If you’re entering the UK from an amber country, you can go for any reason. It doesn’t have to be an essential trip and entry is not limited to UK nationals or residents.

Find further information on UK travel rules HERE.

If in the future, France makes it onto the green list, then no quarantine will be necessary. Regardless, of this, a negative Covid-19 test is still needed to enter England, plus another test on or before day 2.

What about driving back to Spain?

The UK is still advising against travel to amber countries for leisure or tourism reasons, which France and Spain are both currently on.

This isn’t a travel ban, but the official stand can mean that your travel insurance won’t be valid, so check your policy before you travel.

JUNE UPDATE: From Monday, May 31st, France is tightening up entry requirements for arrivals from the UK, following in the footsteps of Germany and Austria as European countries become increasingly concerned about circulation of the ‘Indian variant’ of Covid in the UK.

So what’s the situation if you are just passing through?

If you are returning to your permanent residence in another EU or Schengen zone country then you can travel, as one of the listed ‘vital reasons’ is returning home. You will, however, need to show some proof of your residency, ideally a residency card.

If you are travelling for another reason you can travel through France, provided you spend less than 24 hours in the country.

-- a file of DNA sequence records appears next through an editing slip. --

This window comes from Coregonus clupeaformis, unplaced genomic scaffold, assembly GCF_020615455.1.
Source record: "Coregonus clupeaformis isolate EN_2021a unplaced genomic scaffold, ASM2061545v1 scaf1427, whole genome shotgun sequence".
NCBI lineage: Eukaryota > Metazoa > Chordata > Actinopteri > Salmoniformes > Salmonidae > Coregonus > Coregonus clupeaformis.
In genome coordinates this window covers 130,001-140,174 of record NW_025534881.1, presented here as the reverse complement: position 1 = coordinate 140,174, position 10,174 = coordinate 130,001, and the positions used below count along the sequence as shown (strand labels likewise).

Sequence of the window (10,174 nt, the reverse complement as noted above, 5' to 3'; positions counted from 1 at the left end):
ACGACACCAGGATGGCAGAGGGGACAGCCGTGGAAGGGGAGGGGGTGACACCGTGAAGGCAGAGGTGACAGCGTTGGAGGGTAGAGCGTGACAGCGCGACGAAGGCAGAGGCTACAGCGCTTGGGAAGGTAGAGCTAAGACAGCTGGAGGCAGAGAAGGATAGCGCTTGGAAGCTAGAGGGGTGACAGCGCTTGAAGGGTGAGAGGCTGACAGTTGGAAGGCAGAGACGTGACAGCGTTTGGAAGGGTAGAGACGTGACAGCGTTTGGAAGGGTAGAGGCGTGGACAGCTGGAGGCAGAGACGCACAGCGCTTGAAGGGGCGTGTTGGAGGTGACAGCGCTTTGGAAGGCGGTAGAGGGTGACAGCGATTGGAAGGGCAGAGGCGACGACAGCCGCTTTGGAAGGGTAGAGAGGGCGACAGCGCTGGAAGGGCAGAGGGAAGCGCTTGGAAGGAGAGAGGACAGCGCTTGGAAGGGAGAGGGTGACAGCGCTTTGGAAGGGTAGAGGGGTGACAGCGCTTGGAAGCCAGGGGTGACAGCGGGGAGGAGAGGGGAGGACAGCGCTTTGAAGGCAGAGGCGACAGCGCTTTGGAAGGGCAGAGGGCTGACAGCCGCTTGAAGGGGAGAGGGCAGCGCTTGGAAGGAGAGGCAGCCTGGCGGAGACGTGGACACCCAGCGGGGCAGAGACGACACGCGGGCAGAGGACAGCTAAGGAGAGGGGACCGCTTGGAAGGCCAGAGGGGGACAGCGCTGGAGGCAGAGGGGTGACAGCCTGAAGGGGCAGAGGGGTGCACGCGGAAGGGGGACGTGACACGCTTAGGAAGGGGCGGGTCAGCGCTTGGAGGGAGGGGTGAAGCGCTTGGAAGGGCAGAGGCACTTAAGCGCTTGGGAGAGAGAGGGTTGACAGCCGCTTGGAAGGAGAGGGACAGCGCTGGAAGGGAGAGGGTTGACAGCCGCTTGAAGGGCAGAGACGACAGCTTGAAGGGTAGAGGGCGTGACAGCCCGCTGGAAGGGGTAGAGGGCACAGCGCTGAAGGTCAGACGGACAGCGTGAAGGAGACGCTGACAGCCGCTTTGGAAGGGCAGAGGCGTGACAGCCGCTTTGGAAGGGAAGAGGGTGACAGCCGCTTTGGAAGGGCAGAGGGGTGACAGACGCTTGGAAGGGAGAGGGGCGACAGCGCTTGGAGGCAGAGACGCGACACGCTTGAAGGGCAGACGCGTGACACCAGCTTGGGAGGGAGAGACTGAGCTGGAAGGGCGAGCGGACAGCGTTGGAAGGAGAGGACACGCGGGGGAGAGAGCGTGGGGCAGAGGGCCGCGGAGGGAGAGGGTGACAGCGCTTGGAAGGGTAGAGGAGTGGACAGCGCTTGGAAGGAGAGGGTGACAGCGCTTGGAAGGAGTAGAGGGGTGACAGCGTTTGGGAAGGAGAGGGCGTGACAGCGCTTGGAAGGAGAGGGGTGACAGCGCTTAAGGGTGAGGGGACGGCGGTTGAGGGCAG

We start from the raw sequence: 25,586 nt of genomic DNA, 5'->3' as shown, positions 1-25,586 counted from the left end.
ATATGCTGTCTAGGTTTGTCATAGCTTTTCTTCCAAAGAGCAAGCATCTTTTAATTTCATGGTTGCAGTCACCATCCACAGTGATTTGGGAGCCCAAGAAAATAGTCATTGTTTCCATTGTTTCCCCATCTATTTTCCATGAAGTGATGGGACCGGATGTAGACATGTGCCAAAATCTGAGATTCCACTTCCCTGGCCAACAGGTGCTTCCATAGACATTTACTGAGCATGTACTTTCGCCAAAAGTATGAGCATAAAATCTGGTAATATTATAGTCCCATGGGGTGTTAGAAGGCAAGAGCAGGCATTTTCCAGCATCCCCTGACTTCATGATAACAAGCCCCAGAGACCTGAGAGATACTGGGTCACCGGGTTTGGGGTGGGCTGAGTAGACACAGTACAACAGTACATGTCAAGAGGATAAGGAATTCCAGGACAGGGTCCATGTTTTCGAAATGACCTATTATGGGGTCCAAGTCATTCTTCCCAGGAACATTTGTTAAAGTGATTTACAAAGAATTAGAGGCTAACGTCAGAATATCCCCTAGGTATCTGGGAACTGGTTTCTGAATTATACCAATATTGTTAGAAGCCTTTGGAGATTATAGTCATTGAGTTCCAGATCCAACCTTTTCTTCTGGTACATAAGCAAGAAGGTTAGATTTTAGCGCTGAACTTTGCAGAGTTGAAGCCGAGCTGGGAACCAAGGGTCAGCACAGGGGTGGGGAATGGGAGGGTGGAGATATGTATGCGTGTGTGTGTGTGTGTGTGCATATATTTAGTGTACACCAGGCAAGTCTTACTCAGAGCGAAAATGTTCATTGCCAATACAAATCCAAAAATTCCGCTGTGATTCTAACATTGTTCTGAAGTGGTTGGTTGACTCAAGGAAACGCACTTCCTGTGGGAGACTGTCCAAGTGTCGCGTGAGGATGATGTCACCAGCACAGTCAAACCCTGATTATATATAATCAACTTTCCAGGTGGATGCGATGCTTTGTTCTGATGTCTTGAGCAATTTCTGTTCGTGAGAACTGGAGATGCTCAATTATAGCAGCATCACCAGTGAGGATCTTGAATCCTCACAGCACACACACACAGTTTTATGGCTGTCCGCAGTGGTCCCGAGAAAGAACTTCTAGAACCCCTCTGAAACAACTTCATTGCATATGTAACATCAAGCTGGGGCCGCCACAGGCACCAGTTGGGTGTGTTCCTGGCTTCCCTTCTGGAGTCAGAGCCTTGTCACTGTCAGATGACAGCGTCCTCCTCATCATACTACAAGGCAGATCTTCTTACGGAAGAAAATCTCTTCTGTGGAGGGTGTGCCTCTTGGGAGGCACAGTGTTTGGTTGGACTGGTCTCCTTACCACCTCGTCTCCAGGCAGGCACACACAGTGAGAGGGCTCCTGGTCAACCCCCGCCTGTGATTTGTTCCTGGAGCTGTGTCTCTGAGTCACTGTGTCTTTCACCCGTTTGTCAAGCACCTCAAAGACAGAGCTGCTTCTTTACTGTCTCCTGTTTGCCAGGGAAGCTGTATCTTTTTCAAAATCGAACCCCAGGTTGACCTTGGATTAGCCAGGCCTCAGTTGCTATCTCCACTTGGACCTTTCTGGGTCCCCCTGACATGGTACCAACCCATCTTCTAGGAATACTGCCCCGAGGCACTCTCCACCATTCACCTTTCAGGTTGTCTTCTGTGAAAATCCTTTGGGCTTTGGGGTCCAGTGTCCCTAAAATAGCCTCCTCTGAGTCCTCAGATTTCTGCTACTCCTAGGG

The testing requirement applies to all arrivals, even if you are only passing through France, but if you spend less than 24 hours in the country you are not required to quarantine.

You will also need to check the rules in your destination country on arrivals from France. If you are entering France from an EU or Schengen zone country you will need to show a negative Covid test taken within the previous 72 hours and this must be a PCR test. You can enter France for any reason from an EU/Schengen country.

And yes, these rules all apply even to the fully vaccinated.

To find out more about the rules and exceptions for travel between France and the UK click the link below.

READ MORE: Spain-UK road travel – Can I transit through France despite the new Indian variant restrictions?

Currently, the Spanish government website states that only citizens and legal residents of the European Union, Schengen states, Andorra, Monaco, The Vatican and San Marino, as well as those who can demonstrate through documentary evidence an essential need to enter Spain, will be able to enter the country.

However, Spain recently announced that it would welcome British tourists into the country without a negative PCR test from May 24th. 

READ ALSO:

The website also states that “all overland travellers (excluding children under the age of 6 years old) who wish to enter Spain by road from France, are required to present a negative PCR or antigen test taken within 72 hours prior to entry”.

This applies to everyone, even if you have been vaccinated already.

Please note The Local is not able to give advice on individual cases. For more information on international travel to and from Spain, see the government’s website and check the restrictions in your destination country with the appropriate embassy.

READ ALSO: Reader question: Can I fly from the UK to Spain to visit family or my second home?